such as health and fitness, life skills and coaching, and the arts. Once in the program, participants typically remain until they transition into an employment-based schedule. Each month the participants work with the Monarch Academy staffers to plan the upcoming month’s program.

“This helps the participants gain ownership of the program,” said Garcia.
“Some of the program participants use different technology to assist them with their disabilities,” said Carmody. “The grant from The DuPage Community Foundation has enabled families with disabilities to really experience the kind of quality services and structure that Ray Graham provides to their children. That’s what’s most satisfying.”

“My favorite part of Monarch Academy is that it’s different for everyone,” said Garcia. “I love the friendships and the social connection with people. There are real friendships formed and it provides a meaningful day for people. Without the program, the participants would be at home. They much rather prefer to be in the community and in a small group setting.”

“Building relationships is what life is all about,” said Carmody. “This is most evident in the Monarch Academy over any other Ray Graham program and at the end of the day, that’s what people want-to feel a part of something.” The building and establishing of relationships is one aspect of the Monarch Academy which Carmody points out as a unique attribute. “Creating, fostering and carrying on relationships have always been one of the best features of our program,” said Carmody. “The Monarch Academy is a parent’s dream for his or her child. We are helping make that dream come true.”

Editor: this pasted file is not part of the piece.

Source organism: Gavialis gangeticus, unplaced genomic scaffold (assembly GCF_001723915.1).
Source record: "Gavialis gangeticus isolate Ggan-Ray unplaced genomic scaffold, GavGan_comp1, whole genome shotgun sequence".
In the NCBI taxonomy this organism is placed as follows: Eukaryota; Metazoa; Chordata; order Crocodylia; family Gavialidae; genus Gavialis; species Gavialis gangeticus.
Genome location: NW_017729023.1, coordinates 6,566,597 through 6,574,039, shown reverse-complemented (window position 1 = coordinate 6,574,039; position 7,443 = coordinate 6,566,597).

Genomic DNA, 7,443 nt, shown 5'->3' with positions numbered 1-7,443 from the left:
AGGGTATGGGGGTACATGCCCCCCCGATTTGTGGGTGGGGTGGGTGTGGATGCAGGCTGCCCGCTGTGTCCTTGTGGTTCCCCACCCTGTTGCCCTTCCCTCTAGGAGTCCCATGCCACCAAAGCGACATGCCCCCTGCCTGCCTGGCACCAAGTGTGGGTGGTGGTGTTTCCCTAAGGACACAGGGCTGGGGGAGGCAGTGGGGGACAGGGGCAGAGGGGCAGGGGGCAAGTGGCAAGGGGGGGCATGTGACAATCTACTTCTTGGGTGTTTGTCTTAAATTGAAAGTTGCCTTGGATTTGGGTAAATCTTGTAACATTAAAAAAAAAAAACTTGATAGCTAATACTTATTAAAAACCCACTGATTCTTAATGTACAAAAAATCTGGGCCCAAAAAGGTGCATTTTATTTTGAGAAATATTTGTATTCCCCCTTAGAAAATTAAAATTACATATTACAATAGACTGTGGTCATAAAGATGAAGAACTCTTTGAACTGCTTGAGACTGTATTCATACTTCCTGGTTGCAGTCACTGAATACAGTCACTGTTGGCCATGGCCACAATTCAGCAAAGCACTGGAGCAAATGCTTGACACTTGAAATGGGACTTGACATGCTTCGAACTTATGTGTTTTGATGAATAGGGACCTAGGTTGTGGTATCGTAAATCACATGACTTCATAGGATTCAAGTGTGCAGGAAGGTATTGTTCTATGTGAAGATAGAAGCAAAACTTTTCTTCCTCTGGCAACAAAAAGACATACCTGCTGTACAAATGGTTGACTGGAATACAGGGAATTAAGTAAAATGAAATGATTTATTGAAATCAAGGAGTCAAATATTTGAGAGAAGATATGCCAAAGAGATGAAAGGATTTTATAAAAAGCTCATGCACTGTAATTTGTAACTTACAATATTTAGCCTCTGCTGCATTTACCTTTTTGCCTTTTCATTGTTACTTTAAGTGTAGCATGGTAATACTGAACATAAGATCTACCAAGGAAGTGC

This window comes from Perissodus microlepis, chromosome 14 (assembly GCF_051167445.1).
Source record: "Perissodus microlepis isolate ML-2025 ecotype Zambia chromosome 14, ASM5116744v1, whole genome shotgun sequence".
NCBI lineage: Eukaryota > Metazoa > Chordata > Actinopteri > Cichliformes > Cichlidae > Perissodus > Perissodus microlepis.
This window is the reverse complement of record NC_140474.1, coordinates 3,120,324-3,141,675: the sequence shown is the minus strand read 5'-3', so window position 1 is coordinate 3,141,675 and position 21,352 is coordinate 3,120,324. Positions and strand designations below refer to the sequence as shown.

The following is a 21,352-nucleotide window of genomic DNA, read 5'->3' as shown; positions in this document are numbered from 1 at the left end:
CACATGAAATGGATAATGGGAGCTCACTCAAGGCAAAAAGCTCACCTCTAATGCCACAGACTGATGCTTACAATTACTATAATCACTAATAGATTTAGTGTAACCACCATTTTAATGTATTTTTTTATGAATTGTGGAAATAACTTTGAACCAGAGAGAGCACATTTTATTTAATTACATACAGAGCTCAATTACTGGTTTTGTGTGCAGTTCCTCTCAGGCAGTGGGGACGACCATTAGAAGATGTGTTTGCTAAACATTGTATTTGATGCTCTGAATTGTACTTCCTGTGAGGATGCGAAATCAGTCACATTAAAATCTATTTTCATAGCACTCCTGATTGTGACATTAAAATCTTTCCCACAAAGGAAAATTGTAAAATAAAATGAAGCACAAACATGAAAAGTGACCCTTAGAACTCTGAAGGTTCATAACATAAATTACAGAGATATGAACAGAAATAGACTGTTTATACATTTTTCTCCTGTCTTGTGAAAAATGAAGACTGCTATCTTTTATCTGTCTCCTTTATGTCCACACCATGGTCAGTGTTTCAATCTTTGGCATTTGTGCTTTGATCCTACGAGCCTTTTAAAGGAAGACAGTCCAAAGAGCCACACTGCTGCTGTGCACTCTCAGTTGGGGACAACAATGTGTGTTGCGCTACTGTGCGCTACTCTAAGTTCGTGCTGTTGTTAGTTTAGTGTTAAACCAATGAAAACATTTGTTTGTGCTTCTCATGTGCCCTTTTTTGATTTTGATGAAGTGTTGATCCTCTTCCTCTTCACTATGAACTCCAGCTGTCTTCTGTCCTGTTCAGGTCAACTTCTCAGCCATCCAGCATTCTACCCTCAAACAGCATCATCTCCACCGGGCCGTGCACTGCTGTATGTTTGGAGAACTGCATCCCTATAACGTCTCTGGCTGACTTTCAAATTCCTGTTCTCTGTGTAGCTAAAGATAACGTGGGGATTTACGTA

About Ray Graham Association:
Ray Graham Association for People with Disabilities is a not-for-profit organization that
provides a broad array of services and supports nearly 2,000 children and adults with developmental disabilities such as, cerebral palsy and autism. Services include residential, employment, life skills, and family support at 35 locations throughout DuPage County and the surrounding areas. For more information, visit www.ray-graham.org.

About The DuPage Community Foundation:
The DuPage Community Foundation seeks to raise the quality of life throughout DuPage County by fostering philanthropy, connecting donors to area needs and building community partnerships. Based on the American virtues of volunteerism and philanthropy, the Foundation fosters a legacy of support for the people of DuPage County by making grants to not-for-profit organizations working in the areas of arts and culture, education, environment, health, and human services. Since its inception, the Foundation has built its endowment to more than $61 million and awarded more than $20 million in grants to not-for-profit agencies serving the residents of DuPage County and beyond.
Established in 1986, The DuPage Community Foundation is a publicly-supported 501(c)(3) organization to which contributions are tax deductible. It was created to benefit the people of DuPage County and receives contributions and bequests into a permanent endowment from individuals, corporations, organizations and foundations wishing to make lasting contributions to the people of DuPage. The earnings on these funds are then used, in accordance with donor wishes, for the Foundation’s grantmaking and community leadership activities.

For more information about the Foundation, or to arrange future media opportunities, please contact Joelyn Kott, marketing & communications officer, at (630) 665-5556, extension 19, or jkott@dcfdn.org.